No play ever celebrated arrested development quite so amusingly as Kenneth Lonergan’s This Is Our Youth, a shambling off-Broadway hit from 1996 now revived starring Michael Cera, Kieran Culkin and an ingenue named Tavi Gavinson, all making their Broadway debuts. The production is the latest transfer by Chicago’s Steppenwolf Theatre, and as staged by Anna D. Shapiro, it’s typical of that celebrated troupe in its physicality combined with thoughtfulness.
The time is the 1980s and the setting is the apartment of Dennis (Culkin), who passes the time selling weed and coke while waiting for his life to happen. When his equally vacant but much milder friend Warren (Cera, of Juno and Arrested Development) shows up with $15,000 stolen from his possibly mobbed-up father, the boys consider several options: using the money to score a major drug deal and make even more money; return it before Warren’s father discovers it missing and unleashes baseball bat-bearing goons to retrieve it; or use at least some of it to impress Jessica (Gavinson), who has caught the virginal Warren’s eye.
A bit of everything and nothing transpires as Dennis and Warren tussle semi-homoerotically, Warren and Jessica meet cute and head off to the Plaza Hotel for a night of fooling around and Dom Perignon, and all three face an uncertain future with a heightened sense of fear. The play, which launched the careers of both Lonergan and Mark Ruffalo (the original Warren), now feels like a period piece; a shell of amber surrounds it. This might have to do with fine performances that nonetheless fail to connect. Culkin exudes energy but not the menace that makes Dennis interesting; Cera raises blankness of expression almost to the level of art, and Gevinson is simply out of her league on the Broadway stage.
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The best things about the show are Todd Rosenthal’s perfect set (Richard Pryor poster: Check. Stereo tower speakers: Check. Basketball prominently shelved: Check) and the faux-classical incidental music by Rostam Batmanglij (of the band Vampire Weekend) that subtly mocks the proceedings.
Robert O’Hara is the author and director of Bootycandy, a hallucinatorily funny, scathing and only occasionally puerile show about growing up black and gay in America. Running at the invaluable Playwrights Horizons (it had its premiere three years ago at D.C.’s Woolly Mammoth Theatre Company), it stars Phillip James Brandon in the autobiographical role of Sutter, who makes himself a doppleganger for Michael Jackson (right down to the spit curl and single sequined glove), despite — or perhaps in reaction to — his daddy’s admonition to join a sports team, etc.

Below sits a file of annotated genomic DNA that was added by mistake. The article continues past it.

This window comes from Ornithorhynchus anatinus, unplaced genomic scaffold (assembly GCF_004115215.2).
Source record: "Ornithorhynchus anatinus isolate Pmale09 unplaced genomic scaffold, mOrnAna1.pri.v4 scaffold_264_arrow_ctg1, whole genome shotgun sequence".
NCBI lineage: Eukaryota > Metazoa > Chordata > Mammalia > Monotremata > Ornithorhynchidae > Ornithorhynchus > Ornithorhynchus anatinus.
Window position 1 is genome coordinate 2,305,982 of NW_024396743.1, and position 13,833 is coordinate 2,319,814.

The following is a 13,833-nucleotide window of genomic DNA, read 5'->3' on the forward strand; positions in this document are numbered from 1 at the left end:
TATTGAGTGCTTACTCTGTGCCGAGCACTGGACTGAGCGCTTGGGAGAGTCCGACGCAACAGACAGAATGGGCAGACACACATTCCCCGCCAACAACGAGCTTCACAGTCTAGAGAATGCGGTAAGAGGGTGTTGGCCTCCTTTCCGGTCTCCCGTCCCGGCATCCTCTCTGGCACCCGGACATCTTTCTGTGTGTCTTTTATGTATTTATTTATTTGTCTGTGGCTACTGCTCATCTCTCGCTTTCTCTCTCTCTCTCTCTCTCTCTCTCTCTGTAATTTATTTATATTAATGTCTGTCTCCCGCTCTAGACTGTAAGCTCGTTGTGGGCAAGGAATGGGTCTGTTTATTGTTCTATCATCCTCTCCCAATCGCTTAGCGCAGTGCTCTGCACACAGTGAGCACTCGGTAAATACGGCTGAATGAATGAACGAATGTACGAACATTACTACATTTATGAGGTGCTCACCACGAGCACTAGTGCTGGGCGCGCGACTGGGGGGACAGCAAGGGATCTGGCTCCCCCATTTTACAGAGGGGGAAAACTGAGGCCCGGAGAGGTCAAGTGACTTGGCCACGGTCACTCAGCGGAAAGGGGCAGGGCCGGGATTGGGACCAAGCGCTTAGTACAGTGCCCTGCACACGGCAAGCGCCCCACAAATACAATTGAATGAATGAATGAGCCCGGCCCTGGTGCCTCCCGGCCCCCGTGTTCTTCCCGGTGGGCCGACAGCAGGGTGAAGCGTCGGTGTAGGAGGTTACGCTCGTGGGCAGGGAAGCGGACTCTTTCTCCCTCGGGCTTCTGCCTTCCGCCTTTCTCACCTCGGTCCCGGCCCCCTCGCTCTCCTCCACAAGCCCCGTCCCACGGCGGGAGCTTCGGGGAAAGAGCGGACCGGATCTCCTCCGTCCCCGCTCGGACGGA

The show is structured as a series of blackout sketches. In mocking several sacred icons of black culture — the galvanizing preacher, who in this case comes out of the closet in a gown to rival that of Marilyn Monroe at JFK’s birthday party; the use of Muslim names for African-American children (or, as in one lesbian pairing, Genitalia and Intifada) — Bootycandy is the most hilariously subversive comedy since George C. Wolfe’s The Colored Museum. And yet it has a poignance that might stay with you after the laughter has subsided. Don’t miss it.
59E59 is a complex of theaters in tony east midtown that features some of the most adventurous programming in town. It’s launched an Irish theater festival with Boys And Girls, an import from Dublin written and directed by Dylan Coburn Gray that has some of the same qualities as This Is Our Youth but shorter, in mostly rhyming couplets, and with a lot more sex talk.
And there’s the imported Bauer, a play that attempts to restore the reputation of Rudolf Bauer, the most important modern artist you’ve never heard of.
Bauer was a German abstract expressionist of the 1920s through ’40s. He caught the fancy of Solomon R. Guggenheim, the philanthropist who planned a museum to showcase his works and those by and such contemporaries as Kandinsky and Klee. But a falling out between Bauer and his lover Hilla von Rebay, who worked for Guggenheim, over the rights to his work, caused him to stop painting. The rift became irreparable after Bauer married his maid, Louise.
Lauren Gunderson’s play, brought to New York from the San Francisco Playhouse under the aegis of Rowland Weinstein, has hard-sell stamped all over it. The writing and acting are amateurish with the exception of Stacy Ross’s sharp, nuanced Hilla. The fact that Rowland owns the gallery representing Bauer’s work (a cute little catalogue raisonee is handed out to exiting theatergoers) is a bit too too.
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